Women still lack parity in political power Image: REUTERS/Brian Snyder
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When Hillary Clinton was waiting for the US election result, she was in a room that had a large glass ceiling. Many said that this was a symbol of what she might be about to do – shatter the glass ceiling that has thus far prevented a woman reaching the White House. We now know that America will have to wait longer to usher in its first female president.
After a few months out of the public spotlight, Clinton was back this week, making a speech in which she declared "the future is female". But if that's going to happen, we've got some work to do.
In the past half century, only 62 countries have had women leaders, according to the Global Gender Gap Report 2016 from the World Economic Forum. They include Bangladesh, which has the most amount of years served by female leaders, and Sri Lanka, which reached a milestone in 1960 when Sirimavo Bandaranaike became the modern world's first female head of government.
The UK now has its second ever female leader in Theresa May. Other European countries, particularly the Nordic and Balkan nations, are doing even better when it comes to female heads of state.
Although Rwanda, Bolivia and Cuba don’t currently have women leaders, these countries have the highest percentages of women in the lower or single houses of parliament, according to the Inter-Parliamentary Union.
The Political Empowerment subindex of the Global Gender Gap Report ranks countries in order of how close they are to closing the gap between male and female participation at the highest level of political decision-making, both in minister-level positions as well as parliamentary positions.
Only Iceland has closed more than 70% of its gender gap in this areas, and only Finland has closed more than 60% of its gender gap.
Indeed, the Nordic nations top the list, with Norway at number three and Sweden in number six. The top 10 are not limited to Western countries, however; Nicaragua comes in fourth, Bangladesh seventh, Rwanda eighth and India ninth, all ahead of Germany in 10th place.
According to the report, 39 countries have closed less than 10% of the gap (unchanged from last year). Oman, Lebanon and Qatar have the lowest rankings on this subindex, having closed less than 3% of their political gender gap.
No country has yet closed the Political Empowerment subindex gap.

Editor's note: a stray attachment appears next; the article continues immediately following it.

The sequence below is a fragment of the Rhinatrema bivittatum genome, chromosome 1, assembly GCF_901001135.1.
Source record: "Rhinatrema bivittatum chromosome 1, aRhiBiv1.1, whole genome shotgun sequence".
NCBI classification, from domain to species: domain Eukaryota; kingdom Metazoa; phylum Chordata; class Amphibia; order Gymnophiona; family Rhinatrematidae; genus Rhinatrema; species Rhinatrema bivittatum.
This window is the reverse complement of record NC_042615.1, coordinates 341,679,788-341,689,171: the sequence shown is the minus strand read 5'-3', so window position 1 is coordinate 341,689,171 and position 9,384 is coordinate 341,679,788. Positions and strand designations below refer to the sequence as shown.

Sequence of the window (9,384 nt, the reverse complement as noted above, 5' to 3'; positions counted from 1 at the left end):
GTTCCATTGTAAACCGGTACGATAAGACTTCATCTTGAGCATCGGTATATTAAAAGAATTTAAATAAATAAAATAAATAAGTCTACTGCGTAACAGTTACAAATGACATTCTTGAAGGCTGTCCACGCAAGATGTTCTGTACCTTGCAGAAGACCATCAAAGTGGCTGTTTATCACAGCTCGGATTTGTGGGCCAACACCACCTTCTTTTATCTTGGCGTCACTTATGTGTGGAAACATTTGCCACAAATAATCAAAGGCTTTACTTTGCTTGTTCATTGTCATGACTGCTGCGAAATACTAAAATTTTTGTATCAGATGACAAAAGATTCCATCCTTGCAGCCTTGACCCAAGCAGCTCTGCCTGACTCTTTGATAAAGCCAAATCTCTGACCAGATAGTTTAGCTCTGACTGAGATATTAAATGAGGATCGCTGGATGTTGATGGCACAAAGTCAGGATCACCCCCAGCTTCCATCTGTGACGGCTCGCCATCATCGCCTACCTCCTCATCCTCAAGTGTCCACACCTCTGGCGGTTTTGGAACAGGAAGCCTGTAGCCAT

Of those in the top 10 of the Political Empowerment list, only three currently have a female leader. Erna Solberg, prime minister of Norway since 16 October 2013; Sheikh Hasina, currently prime minister of Bangladesh; and Angela Merkel, German chancellor since 2005.
In recent years, female representation in politics has improved. More than three-quarters of all female presidents and prime ministers have entered office in the past 20 years.
However, the overall gap between male and female political empowerment remains wide at about 23%, although this shows a trend of slow but steady improvement in recent years.
Only 20% of all national parliamentarians are women, 18% are ministers and only 47% of countries have had a female head of state in the past 50 years.
The political empowerment of women is important because it brings gender diversity to the governing table.
More women in politics make for stronger democracies, says a recent news release from UNWomen.
“Evidence shows that women's leadership in political decision-making improves these processes,” they say.
“Women have demonstrated political leadership by working across party lines and championing issues of gender equality such as the elimination of gender-based violence, parental leave and childcare, pensions, gender-equality laws and electoral reform. Failing to allow women to participate in politics means failing to achieve a fairer and more equal society.”
UNWomen has identified four ways of increasing female participation in government, including setting numerical targets for women in leadership positions; expanding and diversifying the pool of qualified and capable women able to run for election; increasing awareness of the benefit that women in politics brings; and encouraging the right support for women among governing institutions.
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The views expressed in this article are those of the author alone and not the World Economic Forum.
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